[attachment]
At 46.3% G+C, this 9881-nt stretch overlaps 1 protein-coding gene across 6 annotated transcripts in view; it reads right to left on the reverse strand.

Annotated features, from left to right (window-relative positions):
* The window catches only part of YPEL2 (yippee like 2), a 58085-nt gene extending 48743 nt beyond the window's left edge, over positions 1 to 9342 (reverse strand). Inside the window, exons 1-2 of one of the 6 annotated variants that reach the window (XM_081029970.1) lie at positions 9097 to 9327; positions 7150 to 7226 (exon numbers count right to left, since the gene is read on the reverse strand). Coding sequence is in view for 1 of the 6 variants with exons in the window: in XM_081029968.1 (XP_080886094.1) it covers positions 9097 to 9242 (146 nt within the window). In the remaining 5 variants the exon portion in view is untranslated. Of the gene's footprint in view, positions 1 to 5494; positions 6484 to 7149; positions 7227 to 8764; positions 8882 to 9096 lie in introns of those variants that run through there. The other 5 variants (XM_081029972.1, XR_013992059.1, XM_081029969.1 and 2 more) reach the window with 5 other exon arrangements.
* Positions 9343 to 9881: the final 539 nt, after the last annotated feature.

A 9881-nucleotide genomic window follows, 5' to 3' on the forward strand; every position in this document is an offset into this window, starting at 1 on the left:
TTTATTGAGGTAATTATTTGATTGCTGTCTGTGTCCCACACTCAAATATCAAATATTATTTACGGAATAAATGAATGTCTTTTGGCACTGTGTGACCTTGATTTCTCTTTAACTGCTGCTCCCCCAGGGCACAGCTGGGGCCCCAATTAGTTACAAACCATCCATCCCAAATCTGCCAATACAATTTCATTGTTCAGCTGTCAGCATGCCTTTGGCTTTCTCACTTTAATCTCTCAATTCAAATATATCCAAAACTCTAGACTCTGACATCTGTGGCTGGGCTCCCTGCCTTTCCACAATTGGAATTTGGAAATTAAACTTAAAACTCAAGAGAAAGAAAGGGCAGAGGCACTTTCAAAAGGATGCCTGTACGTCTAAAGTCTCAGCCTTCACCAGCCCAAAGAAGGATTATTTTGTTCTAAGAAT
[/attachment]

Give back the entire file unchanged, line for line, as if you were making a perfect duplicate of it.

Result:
At 46.3% G+C, this 9881-nt stretch overlaps 1 protein-coding gene across 6 annotated transcripts in view; it reads right to left on the reverse strand.

Annotated features, from left to right (window-relative positions):
* The window catches only part of YPEL2 (yippee like 2), a 58085-nt gene extending 48743 nt beyond the window's left edge, over positions 1 to 9342 (reverse strand). Inside the window, exons 1-2 of one of the 6 annotated variants that reach the window (XM_081029970.1) lie at positions 9097 to 9327; positions 7150 to 7226 (exon numbers count right to left, since the gene is read on the reverse strand). Coding sequence is in view for 1 of the 6 variants with exons in the window: in XM_081029968.1 (XP_080886094.1) it covers positions 9097 to 9242 (146 nt within the window). In the remaining 5 variants the exon portion in view is untranslated. Of the gene's footprint in view, positions 1 to 5494; positions 6484 to 7149; positions 7227 to 8764; positions 8882 to 9096 lie in introns of those variants that run through there. The other 5 variants (XM_081029972.1, XR_013992059.1, XM_081029969.1 and 2 more) reach the window with 5 other exon arrangements.
* Positions 9343 to 9881: the final 539 nt, after the last annotated feature.

A 9881-nucleotide genomic window follows, 5' to 3' on the forward strand; every position in this document is an offset into this window, starting at 1 on the left:
TTTATTGAGGTAATTATTTGATTGCTGTCTGTGTCCCACACTCAAATATCAAATATTATTTACGGAATAAATGAATGTCTTTTGGCACTGTGTGACCTTGATTTCTCTTTAACTGCTGCTCCCCCAGGGCACAGCTGGGGCCCCAATTAGTTACAAACCATCCATCCCAAATCTGCCAATACAATTTCATTGTTCAGCTGTCAGCATGCCTTTGGCTTTCTCACTTTAATCTCTCAATTCAAATATATCCAAAACTCTAGACTCTGACATCTGTGGCTGGGCTCCCTGCCTTTCCACAATTGGAATTTGGAAATTAAACTTAAAACTCAAGAGAAAGAAAGGGCAGAGGCACTTTCAAAAGGATGCCTGTACGTCTAAAGTCTCAGCCTTCACCAGCCCAAAGAAGGATTATTTTGTTCTAAGAAT